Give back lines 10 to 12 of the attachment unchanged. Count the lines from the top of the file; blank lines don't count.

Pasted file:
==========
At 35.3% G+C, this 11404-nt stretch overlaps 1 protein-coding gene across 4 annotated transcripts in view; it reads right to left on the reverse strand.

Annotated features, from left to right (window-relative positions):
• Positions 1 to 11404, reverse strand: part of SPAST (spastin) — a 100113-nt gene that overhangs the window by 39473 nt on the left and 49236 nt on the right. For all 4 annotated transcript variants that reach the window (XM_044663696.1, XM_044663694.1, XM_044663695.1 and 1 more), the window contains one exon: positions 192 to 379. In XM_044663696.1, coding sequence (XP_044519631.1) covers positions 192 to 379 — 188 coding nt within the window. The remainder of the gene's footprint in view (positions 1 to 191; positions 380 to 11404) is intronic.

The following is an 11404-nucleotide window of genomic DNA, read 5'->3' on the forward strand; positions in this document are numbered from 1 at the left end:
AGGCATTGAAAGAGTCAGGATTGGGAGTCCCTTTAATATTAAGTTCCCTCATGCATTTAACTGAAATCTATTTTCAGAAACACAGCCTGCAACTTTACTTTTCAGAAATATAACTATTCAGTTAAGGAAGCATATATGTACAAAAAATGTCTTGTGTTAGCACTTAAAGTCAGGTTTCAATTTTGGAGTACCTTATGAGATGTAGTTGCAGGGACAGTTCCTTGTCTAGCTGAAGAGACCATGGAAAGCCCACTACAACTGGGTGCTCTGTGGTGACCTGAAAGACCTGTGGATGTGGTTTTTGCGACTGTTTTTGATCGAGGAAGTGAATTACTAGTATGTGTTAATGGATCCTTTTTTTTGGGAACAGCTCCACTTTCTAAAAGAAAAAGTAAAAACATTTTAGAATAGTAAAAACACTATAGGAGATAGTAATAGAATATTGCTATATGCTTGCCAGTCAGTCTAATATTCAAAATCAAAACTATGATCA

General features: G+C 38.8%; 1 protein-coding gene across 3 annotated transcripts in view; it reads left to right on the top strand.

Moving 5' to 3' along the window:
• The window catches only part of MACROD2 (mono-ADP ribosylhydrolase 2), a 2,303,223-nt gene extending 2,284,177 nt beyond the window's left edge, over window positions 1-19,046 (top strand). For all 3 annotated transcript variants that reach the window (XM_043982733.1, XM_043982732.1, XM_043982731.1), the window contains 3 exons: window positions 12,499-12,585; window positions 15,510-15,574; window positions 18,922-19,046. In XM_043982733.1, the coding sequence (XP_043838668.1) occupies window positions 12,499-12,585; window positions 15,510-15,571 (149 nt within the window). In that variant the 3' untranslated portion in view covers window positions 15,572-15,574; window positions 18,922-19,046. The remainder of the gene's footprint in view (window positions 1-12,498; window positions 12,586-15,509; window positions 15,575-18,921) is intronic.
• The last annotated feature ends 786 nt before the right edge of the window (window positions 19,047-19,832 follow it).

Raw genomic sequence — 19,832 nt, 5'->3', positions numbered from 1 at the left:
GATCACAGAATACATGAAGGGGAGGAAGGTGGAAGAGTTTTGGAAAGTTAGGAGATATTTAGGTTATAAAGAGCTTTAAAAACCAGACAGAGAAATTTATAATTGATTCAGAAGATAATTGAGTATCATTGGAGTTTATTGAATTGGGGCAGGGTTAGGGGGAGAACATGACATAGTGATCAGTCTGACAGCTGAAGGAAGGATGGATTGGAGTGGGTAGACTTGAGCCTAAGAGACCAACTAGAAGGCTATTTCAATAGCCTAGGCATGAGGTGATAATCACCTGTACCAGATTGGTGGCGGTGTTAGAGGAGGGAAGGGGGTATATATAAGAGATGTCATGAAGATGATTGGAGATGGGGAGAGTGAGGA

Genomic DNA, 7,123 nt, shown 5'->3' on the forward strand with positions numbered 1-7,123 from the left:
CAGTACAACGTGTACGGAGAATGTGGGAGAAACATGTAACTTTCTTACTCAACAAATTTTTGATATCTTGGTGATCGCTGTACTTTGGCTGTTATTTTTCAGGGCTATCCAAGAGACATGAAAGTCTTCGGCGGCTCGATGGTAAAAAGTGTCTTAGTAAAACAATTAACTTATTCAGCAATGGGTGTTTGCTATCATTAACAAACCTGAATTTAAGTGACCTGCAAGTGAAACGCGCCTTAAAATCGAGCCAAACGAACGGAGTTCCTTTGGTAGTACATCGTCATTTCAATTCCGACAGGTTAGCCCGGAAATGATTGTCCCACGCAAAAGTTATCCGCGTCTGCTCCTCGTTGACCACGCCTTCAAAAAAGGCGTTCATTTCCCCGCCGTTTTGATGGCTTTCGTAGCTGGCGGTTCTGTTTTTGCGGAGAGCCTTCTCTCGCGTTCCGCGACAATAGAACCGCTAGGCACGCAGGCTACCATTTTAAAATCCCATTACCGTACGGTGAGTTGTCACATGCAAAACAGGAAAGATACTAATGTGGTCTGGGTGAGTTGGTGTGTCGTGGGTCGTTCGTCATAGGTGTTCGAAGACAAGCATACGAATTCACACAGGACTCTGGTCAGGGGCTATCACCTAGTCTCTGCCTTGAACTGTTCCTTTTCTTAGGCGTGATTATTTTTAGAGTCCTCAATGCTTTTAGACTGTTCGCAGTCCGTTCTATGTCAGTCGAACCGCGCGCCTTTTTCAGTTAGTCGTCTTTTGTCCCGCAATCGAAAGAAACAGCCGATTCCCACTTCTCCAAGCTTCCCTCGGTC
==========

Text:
Raw genomic sequence — 19,832 nt, 5'->3', positions numbered from 1 at the left:
GATCACAGAATACATGAAGGGGAGGAAGGTGGAAGAGTTTTGGAAAGTTAGGAGATATTTAGGTTATAAAGAGCTTTAAAAACCAGACAGAGAAATTTATAATTGATTCAGAAGATAATTGAGTATCATTGGAGTTTATTGAATTGGGGCAGGGTTAGGGGGAGAACATGACATAGTGATCAGTCTGACAGCTGAAGGAAGGATGGATTGGAGTGGGTAGACTTGAGCCTAAGAGACCAACTAGAAGGCTATTTCAATAGCCTAGGCATGAGGTGATAATCACCTGTACCAGATTGGTGGCGGTGTTAGAGGAGGGAAGGGGGTATATATAAGAGATGTCATGAAGATGATTGGAGATGGGGAGAGTGAGGA

Genomic DNA, 7,123 nt, shown 5'->3' on the forward strand with positions numbered 1-7,123 from the left: